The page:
Friday, November 18, 2016

Cool weather—and the love of a dog

Bringing Sophie home at eight weeks

We always think that hot, humid days make us lazy and lethargic, so by that kind of reasoning do cool days energize you? I suspect many would say both yes and no---want to go for a brisk walk? Great day for it. Want to work at your desk? Not so good.

Today was the first brisk day we’ve had—and to think it’s almost Thanksgiving. It didn’t at all inspire me to action. I spent much of the day wishing I was warmer. I worked at my desk, but didn’t do a thing on the two projects before me—the neighborhood newsletter and notes for a novel. I am perfectly capable of frittering away a day like this with email, Facebook, and a long nap.

The nap part ends with Sophie jumping on the bed and snuggling. She’ll use her nose to boss my hand around, indicating she wants me to scratch her head and not just lie there. Then she’ll lay her head on my shoulder and stare into my eyes—sorry, folks, but it reminds me of a couple of men with heads on my pillow. Pleasant memories, and it’s good to know you’re the center of someone’s universe. I started to say even if it’s a dog but I think I mean especially if it’s your dog. I’ve heard that one sign your dog recognizes you as the alpha dog and master is that it looks you directly in the eyes and not in a confrontational manner.

Somehow this is transforming itself into a dog blog, but one of the things that intrigues me about Sophie is her protective nature. A physical therapist comes to do exercises with me and an LVN comes to stand by while I get in and out of the shower (right now I’d never do it unattended—too afraid of falling). Sophie likes them both and greets them joyously, but when they are with me she never leaves my side.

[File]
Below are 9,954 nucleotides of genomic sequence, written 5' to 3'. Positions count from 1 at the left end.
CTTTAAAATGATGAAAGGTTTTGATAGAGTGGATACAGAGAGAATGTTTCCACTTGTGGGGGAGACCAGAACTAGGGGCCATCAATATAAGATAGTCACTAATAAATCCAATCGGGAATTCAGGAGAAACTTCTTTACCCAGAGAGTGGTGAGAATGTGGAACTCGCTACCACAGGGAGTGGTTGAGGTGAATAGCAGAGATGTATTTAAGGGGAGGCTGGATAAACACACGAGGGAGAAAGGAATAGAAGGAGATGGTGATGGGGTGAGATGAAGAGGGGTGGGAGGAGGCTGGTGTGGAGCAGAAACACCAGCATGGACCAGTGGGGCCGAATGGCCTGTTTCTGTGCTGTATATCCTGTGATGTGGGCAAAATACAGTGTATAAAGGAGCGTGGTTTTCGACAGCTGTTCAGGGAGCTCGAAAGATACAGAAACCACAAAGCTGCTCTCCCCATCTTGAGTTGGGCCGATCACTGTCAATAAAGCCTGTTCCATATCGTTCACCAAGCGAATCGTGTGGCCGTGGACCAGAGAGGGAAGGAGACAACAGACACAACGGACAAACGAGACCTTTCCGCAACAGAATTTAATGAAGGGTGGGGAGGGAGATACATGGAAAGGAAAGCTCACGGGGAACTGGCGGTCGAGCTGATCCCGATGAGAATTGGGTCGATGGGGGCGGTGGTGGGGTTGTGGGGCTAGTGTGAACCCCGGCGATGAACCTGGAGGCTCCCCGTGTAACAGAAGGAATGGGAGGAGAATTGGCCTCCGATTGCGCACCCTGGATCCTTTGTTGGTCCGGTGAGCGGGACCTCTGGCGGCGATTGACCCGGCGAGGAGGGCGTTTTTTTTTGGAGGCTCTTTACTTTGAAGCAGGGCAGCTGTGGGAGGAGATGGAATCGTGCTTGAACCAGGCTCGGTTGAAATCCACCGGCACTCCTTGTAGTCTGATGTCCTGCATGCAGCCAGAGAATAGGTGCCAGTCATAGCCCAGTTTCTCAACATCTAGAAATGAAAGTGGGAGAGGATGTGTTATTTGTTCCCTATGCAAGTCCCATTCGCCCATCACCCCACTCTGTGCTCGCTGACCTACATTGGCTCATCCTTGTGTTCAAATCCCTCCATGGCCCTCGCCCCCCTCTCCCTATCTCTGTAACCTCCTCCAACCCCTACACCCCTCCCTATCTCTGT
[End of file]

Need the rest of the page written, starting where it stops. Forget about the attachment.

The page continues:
One of the most difficult parts of my life these days is getting out of the cottage—yes, my physical problems make it difficult but leaving Sophie doubles the degree of difficulty. If she sees the transport wheelchair come out of the closet, she goes ballistic—jumping, whining, barking—and ready to run out the door with me. A solution that usually works is to put her in the yard—whoever is helping me gets me out the door and goes back to let Sophie in the cottage. When I return, she never threatens to leave. I laughed when one friend said to her when we returned, “See? I brought the love of your life back to you.” Sophie was quite satisfied.

I am blessed to have family and friends but Sophie is a special blessing. The first dog I housebroke and trained in years—she’s not perfect, and she sometimes has inappropriate but unquenchable enthusiasm. But she’s the best dog I’ve had in years—maybe ever—and she and I have a real bond.

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